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Comparing lzo compression levels (and gzip)

Blog 2020/7/7   (retroactively posted on 2020/7/10)

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Comparing lzo compression levels (and gzip)

In preparation for writing Janet bindings for LZO, I took a look at how lzop behaves at various compression levels (-1 through -9).

To do this, I wrote a simple Janet script called zbench.

Because lzop is so fast, I ran this script on the slowest hardware I had on hand (a 266MHz NSLU2) to exaggerate any differences. For reference, I've also included gzip results.

The results:

Compression 'user' time   (4MB of Linux source, 266MHz ARMv5)

Compression ratio    (first 4MB of Linux source tarball)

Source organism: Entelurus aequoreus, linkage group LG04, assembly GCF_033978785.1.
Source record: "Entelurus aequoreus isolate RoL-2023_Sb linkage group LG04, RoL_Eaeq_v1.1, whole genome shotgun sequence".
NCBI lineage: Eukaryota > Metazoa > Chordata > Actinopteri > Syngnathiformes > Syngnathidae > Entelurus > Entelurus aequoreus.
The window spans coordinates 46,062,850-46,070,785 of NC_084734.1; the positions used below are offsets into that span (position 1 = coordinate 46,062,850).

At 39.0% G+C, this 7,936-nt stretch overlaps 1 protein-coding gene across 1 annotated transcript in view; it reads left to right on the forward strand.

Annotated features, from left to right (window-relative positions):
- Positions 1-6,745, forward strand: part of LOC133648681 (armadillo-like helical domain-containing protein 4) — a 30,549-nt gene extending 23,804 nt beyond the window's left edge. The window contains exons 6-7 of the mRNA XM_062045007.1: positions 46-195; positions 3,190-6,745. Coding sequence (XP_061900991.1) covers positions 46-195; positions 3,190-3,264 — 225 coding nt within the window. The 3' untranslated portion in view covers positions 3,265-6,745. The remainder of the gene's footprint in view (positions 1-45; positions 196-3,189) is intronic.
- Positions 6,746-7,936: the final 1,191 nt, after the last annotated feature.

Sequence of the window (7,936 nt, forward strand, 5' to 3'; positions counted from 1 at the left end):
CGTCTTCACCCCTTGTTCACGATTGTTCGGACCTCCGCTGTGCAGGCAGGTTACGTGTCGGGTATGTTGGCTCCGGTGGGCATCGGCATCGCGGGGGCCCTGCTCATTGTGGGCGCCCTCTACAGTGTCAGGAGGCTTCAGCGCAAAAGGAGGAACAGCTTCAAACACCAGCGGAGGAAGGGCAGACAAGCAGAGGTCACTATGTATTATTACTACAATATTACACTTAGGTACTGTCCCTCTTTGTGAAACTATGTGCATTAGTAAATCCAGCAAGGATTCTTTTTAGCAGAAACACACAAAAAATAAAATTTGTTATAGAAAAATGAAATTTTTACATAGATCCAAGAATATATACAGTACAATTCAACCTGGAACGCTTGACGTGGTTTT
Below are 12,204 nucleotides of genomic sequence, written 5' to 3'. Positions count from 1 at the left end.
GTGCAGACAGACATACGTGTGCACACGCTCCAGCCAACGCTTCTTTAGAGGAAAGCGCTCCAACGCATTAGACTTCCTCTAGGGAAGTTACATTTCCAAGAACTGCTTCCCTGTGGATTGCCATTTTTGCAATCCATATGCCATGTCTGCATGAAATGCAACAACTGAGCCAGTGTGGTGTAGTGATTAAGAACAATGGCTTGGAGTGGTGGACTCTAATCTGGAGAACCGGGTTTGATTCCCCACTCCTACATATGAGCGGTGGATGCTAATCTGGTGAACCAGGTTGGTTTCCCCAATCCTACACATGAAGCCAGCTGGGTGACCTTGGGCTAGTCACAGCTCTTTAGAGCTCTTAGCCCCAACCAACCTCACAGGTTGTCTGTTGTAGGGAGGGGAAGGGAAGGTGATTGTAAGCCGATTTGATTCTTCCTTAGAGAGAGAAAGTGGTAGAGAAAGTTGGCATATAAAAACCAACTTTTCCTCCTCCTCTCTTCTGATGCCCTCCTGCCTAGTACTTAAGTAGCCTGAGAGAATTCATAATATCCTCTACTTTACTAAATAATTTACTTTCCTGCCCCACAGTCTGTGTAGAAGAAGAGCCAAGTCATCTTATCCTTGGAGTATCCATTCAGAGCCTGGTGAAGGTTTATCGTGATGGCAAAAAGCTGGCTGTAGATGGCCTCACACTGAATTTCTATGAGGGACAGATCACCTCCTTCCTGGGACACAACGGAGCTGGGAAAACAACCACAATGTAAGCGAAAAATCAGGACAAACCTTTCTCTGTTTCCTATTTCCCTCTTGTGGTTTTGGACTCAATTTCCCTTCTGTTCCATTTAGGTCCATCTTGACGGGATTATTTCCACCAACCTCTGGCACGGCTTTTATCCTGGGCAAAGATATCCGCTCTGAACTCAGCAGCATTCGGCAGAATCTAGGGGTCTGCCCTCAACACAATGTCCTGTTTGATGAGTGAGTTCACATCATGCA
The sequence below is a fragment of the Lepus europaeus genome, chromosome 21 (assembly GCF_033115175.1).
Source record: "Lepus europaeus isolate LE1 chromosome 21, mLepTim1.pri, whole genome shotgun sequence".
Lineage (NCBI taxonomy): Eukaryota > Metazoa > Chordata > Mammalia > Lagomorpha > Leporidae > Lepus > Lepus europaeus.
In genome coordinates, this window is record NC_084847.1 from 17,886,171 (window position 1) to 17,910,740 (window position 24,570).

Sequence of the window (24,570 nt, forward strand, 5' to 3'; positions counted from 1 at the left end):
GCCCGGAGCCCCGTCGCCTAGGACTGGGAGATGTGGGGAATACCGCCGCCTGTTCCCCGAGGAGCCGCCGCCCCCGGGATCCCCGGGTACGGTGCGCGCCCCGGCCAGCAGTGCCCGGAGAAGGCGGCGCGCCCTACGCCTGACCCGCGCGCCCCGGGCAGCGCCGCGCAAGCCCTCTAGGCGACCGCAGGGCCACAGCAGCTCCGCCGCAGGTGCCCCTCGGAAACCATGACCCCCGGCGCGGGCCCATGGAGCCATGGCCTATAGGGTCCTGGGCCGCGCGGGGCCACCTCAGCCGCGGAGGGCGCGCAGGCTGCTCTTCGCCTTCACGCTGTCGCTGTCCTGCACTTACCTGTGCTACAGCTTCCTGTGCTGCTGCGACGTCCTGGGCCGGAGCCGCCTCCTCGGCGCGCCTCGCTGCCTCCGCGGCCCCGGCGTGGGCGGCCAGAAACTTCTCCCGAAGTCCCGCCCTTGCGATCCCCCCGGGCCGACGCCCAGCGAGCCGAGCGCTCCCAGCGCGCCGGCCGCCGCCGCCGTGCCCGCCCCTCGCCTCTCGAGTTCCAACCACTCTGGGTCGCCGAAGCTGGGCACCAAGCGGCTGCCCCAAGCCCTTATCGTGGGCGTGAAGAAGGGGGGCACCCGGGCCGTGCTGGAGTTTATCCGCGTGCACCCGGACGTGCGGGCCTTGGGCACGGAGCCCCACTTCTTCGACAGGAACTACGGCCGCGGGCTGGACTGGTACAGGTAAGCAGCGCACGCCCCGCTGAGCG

• lzop -1 through lzop -6 are the same
  • lzop -7 is slower than gzip -9, with ratio equivalent to gzip -3
  • if you need more compression than lzop -6, gzip -1 has a significantly better ratio at the cost of 3x the run time.
  • gzip past -6 shows almost no improvement on ratio

I could think of only the following use-cases for lzop -7 through lzop -9:

  • lzop is required by the system
  • decompression speed trumps every other concern
  • you have zero memory available for decompression (e.g. a microcontroller)

So, at least for the use-base of compressing Linux source code, these are points of interest:

  • lzop -1 through -6
  • gzip -1
  • gzip -6
  • lzop -9
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